Let me start by saying that my son is the poster child for autism spectrum disorder. He has all the stereotypical behaviors such as repetitive noise making, swaying/rocking/jerky movements, and that corner of the eye watching of others. I know all about autism and how it impacts a family. It’s the first thing you see when you look at my son christian and that isn’t always a bad thing. I realize that autism is a part of my son there is no avoiding that. I like to think my son has autism and not that autism has my son. I look at him and to me his autism is much like when your tv is on, but you’re not watching it. You can hear it the tv, but you pay it no mind. You know it’s there, but it’s not the main focus. Autism should never be the main focus. The person on the spectrum should always be the center stage.

We brought our son home as a newborn thinking he was precious and perfect. We already picture how many things he would do with his future. The future many parents vision for their sons. I saw him as maybe athletic, possibly some big shot lawyer, and I never considered he would be handicapped. By 18 months we knew there was something not quite right, and I told his doctor that either my son was autistic or he was deaf. Four months, and several tests later we had the results. My son is most definitely autistic. We now have our diagnosis, he has autism, so what do you do? We excepted this wholeheartedly and moved on. Not to say this was cake and we never ever struggled, because we did struggle along the way.

The first five years he didn’t sleep more than a few hours at a time. We had to sleep in rotating shifts. I have to admit I broke down a few times and cried from sleep deprivation. We were terrified he would get out of the house in the night and be killed. We still some times have nightmares he does something and we can’t get to him in time. Paranoia? Well maybe a little, but with excellent reason! Christian has pica(the consumption of inedible things), he has no awareness of danger, and he is a flight risk. I worry and I fret but every mom does and every dad too. It’s just part of the job title I think.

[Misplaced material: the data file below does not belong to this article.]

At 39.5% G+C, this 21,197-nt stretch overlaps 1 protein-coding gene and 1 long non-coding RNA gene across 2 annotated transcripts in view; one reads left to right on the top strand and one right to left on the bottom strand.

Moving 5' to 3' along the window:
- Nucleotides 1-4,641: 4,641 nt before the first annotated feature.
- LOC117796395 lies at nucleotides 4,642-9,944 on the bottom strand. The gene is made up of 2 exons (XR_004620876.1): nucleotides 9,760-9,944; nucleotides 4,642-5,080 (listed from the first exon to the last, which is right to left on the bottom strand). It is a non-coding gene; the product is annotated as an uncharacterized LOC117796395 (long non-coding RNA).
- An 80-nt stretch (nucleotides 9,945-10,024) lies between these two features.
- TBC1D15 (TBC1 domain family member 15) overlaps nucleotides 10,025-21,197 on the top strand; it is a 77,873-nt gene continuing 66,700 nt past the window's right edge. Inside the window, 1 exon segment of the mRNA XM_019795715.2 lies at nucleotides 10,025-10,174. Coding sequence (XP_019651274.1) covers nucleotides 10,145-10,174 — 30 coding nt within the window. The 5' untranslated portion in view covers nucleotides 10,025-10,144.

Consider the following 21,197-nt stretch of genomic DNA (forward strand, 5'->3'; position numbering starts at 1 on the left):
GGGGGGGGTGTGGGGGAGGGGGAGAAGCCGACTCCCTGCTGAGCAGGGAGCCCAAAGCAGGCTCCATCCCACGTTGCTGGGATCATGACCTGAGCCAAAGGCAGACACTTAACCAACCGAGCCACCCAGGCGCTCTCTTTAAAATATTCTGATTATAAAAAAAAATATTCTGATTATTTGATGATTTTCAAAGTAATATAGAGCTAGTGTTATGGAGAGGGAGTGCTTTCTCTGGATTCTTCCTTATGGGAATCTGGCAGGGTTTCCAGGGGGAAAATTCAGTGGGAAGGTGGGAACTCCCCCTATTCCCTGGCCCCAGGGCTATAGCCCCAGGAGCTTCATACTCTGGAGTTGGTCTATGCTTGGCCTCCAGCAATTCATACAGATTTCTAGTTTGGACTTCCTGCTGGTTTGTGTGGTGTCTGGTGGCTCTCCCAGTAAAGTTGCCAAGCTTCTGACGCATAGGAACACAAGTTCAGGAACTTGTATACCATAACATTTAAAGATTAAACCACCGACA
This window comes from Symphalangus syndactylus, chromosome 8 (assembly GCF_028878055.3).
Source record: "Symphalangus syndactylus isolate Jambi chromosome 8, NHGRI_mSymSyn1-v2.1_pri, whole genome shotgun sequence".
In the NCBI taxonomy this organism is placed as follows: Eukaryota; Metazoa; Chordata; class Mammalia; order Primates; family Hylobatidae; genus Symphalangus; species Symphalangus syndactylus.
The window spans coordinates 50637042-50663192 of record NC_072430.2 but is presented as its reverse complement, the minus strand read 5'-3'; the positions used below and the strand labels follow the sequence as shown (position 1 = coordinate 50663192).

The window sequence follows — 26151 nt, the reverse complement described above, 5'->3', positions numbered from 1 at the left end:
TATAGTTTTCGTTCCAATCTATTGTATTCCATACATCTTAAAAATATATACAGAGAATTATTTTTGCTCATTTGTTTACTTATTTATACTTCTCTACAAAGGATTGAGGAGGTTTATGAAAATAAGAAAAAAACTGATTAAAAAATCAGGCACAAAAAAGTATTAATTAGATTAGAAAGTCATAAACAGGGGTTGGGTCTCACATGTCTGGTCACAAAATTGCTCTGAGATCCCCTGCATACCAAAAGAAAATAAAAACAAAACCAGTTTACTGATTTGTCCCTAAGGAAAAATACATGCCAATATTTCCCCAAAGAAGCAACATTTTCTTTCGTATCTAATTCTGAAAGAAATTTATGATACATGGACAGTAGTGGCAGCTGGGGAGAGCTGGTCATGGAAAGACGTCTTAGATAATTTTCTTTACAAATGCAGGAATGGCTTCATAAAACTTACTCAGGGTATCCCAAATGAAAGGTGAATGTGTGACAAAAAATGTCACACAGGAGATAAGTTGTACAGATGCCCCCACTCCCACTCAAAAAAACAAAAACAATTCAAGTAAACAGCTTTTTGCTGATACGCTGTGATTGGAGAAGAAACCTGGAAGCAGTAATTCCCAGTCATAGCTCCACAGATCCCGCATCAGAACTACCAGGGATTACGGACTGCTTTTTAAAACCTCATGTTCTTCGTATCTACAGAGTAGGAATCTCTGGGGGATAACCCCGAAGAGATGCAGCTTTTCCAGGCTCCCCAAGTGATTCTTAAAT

We have come along way with Christian and it wasn’t an easy venture. With all the uphill climbs there are so many great things to make it more than worth the effort of a mount Everest expedition. He puts his arm around our shoulders and pulls our head to his chest hugging us; man nothing feels as good as that does. He’ll reach over and take our hand and just hold it; again nothing can beat that. My son Christian is the most loving and excited kid you could ever meet. Maybe he can’t say to me and my husband or his brothers “I love you” in actual words, but he has his own little ways. We talk to him just like anybody else. He likes when you say things like “Hey Christian, what’s up buddy?”. He’ll jump up and down and squeal his excitement when he knows he’s being included. He is just as loving and amazing as my other children are.

I made the decision to donate part of the royalties from all my book sales to the autism society in part for my own son, but also for every other “poster child” there is in this world. It’s difficult to understand, and it can be so scary in the beginning. We need the education and resources of places such as the autism society. We have adaptive equipment for Christian and we use the websites to keep informed about even more adaptive equipment as it becomes available. That equipment will help him be more independent and I hope thrive outside the safety net of our home. It’s a worthy cause and one that literally hits home for me! I just wanted to explain why I chose the autism society. As well as to let other people who deal with autism like I do know that I truly know and I respect you and all the struggles you face.